It’s the most wonderful time of the year! A time of festivities and holiday cheer. You are eager to travel and see friends and family or return back home to your loved ones. The last thing you want to do is ruin your holiday spirit by taking non-permitted carry-on items as gifts onto a plane.
7 Things Not to Put in Your Carry-On Luggage this Christmas.
1. Liquids, Gels, and Aerosols larger than 3.4 oz (100 ml)
3. Lithium Batteries
4. Fireworks, poppers, and “crackable” Christmas crackers
5. Plants, wreaths, and trees
7. Sporting equipment
If you follow the list and abide by the common travel guidelines, you should be good to go this Christmas!
Table of Contents
Liquids, Gels, and Aerosols
Unfortunately, because it’s Christmas airport security rules don’t suddenly cease to exist – seize they might but cease they won’t.
If anything, security personnel are meaner and more Grinch-like than ever!
You may be inclined to travel with a lot of liquids this holiday season whether it’s your make-up, alcoholic beverages, or home-made jams but if they don’t conform to the 3-1-1 liquids rule, then you aren’t going to be able to have them in your carry-on.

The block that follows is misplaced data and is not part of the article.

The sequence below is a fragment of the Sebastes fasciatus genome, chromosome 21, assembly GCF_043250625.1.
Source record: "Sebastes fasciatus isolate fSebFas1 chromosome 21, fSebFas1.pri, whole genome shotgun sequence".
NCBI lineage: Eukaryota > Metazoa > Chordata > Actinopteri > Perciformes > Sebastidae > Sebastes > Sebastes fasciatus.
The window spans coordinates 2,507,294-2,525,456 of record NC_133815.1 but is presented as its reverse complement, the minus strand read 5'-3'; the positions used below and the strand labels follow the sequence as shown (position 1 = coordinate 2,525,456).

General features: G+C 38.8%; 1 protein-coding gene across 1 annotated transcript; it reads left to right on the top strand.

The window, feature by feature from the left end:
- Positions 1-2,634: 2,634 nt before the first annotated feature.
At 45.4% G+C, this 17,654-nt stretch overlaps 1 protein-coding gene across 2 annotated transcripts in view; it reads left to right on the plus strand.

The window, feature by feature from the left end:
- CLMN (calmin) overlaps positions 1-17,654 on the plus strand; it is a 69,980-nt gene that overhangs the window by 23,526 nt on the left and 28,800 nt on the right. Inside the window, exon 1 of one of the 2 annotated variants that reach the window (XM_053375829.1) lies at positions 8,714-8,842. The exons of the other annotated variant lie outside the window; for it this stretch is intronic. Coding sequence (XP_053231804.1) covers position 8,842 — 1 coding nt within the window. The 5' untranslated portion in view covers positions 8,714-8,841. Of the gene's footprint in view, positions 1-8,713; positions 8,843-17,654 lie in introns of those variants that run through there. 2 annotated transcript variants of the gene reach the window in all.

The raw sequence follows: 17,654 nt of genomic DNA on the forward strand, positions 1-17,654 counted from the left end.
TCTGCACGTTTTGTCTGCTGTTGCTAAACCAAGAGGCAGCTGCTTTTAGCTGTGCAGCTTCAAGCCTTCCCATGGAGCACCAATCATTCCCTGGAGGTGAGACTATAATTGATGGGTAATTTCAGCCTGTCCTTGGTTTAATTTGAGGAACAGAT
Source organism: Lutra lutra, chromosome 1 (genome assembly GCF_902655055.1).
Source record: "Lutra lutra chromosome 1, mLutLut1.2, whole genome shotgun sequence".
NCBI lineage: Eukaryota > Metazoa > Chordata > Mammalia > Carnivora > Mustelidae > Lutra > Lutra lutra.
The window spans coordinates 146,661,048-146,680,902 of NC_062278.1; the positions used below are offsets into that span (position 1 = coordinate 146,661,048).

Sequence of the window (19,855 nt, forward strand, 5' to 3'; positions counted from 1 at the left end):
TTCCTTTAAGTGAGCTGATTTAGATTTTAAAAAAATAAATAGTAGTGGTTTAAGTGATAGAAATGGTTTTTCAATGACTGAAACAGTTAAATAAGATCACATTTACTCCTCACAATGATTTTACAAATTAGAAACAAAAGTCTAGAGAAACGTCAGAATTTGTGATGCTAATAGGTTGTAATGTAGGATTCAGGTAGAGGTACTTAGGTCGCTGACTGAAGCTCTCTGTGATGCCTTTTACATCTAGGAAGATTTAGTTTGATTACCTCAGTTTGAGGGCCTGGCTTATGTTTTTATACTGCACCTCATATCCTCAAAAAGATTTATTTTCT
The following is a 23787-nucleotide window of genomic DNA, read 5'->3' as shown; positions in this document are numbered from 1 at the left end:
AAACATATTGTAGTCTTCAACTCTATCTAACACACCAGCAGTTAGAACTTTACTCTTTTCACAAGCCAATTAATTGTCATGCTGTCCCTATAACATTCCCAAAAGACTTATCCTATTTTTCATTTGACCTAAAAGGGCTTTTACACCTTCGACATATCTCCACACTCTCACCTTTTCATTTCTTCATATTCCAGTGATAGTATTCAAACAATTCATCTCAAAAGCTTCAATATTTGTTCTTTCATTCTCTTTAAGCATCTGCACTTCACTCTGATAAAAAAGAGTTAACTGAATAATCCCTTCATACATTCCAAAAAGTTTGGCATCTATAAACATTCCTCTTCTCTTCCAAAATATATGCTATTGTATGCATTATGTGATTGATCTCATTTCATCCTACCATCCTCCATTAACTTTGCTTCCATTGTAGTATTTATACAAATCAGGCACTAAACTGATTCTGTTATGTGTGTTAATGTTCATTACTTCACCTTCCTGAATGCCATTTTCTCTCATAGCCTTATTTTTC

I have gone over the 3-1-1 rule in previous posts, but essentially any liquids, gels, and aerosols in bottles larger than 3.4 oz or 100 ml are not permitted. Fluids within the regulated bottle sizes have to all fit comfortably in a one quart or one liter transparent resealable plastic bag.
Here is a list of common holiday liquids you may want to reconsider taking aboard the plane this holiday season.
Cranberry Sauce and Gravy
Look, I’m not going to sit here and argue whose mom makes the best cranberry sauce because obviously mine does.